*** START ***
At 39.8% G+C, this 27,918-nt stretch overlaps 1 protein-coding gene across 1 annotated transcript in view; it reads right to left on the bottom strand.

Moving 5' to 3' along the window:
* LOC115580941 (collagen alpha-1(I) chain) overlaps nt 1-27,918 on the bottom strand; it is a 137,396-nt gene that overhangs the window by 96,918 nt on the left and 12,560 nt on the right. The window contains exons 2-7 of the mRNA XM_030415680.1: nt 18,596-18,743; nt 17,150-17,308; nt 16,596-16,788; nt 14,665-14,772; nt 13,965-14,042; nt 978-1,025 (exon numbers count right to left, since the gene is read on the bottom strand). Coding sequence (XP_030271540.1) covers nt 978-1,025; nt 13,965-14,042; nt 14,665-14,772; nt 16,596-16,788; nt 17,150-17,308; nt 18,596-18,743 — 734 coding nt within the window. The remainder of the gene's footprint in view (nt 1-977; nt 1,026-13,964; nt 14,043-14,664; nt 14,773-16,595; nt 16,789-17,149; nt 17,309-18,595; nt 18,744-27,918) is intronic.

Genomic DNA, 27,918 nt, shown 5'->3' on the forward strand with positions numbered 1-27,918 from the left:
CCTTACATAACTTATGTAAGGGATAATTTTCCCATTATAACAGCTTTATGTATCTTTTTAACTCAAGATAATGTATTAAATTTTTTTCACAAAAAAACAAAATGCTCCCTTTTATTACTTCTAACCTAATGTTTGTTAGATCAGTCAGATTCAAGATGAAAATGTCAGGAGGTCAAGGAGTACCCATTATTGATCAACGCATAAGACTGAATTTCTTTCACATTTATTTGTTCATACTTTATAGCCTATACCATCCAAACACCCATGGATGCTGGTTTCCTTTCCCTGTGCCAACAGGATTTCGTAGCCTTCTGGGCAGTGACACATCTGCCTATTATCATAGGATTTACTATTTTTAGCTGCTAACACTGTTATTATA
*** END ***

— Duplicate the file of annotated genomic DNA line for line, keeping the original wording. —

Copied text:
At 39.8% G+C, this 27,918-nt stretch overlaps 1 protein-coding gene across 1 annotated transcript in view; it reads right to left on the bottom strand.

Moving 5' to 3' along the window:
* LOC115580941 (collagen alpha-1(I) chain) overlaps nt 1-27,918 on the bottom strand; it is a 137,396-nt gene that overhangs the window by 96,918 nt on the left and 12,560 nt on the right. The window contains exons 2-7 of the mRNA XM_030415680.1: nt 18,596-18,743; nt 17,150-17,308; nt 16,596-16,788; nt 14,665-14,772; nt 13,965-14,042; nt 978-1,025 (exon numbers count right to left, since the gene is read on the bottom strand). Coding sequence (XP_030271540.1) covers nt 978-1,025; nt 13,965-14,042; nt 14,665-14,772; nt 16,596-16,788; nt 17,150-17,308; nt 18,596-18,743 — 734 coding nt within the window. The remainder of the gene's footprint in view (nt 1-977; nt 1,026-13,964; nt 14,043-14,664; nt 14,773-16,595; nt 16,789-17,149; nt 17,309-18,595; nt 18,744-27,918) is intronic.

Genomic DNA, 27,918 nt, shown 5'->3' on the forward strand with positions numbered 1-27,918 from the left:
CCTTACATAACTTATGTAAGGGATAATTTTCCCATTATAACAGCTTTATGTATCTTTTTAACTCAAGATAATGTATTAAATTTTTTTCACAAAAAAACAAAATGCTCCCTTTTATTACTTCTAACCTAATGTTTGTTAGATCAGTCAGATTCAAGATGAAAATGTCAGGAGGTCAAGGAGTACCCATTATTGATCAACGCATAAGACTGAATTTCTTTCACATTTATTTGTTCATACTTTATAGCCTATACCATCCAAACACCCATGGATGCTGGTTTCCTTTCCCTGTGCCAACAGGATTTCGTAGCCTTCTGGGCAGTGACACATCTGCCTATTATCATAGGATTTACTATTTTTAGCTGCTAACACTGTTATTATA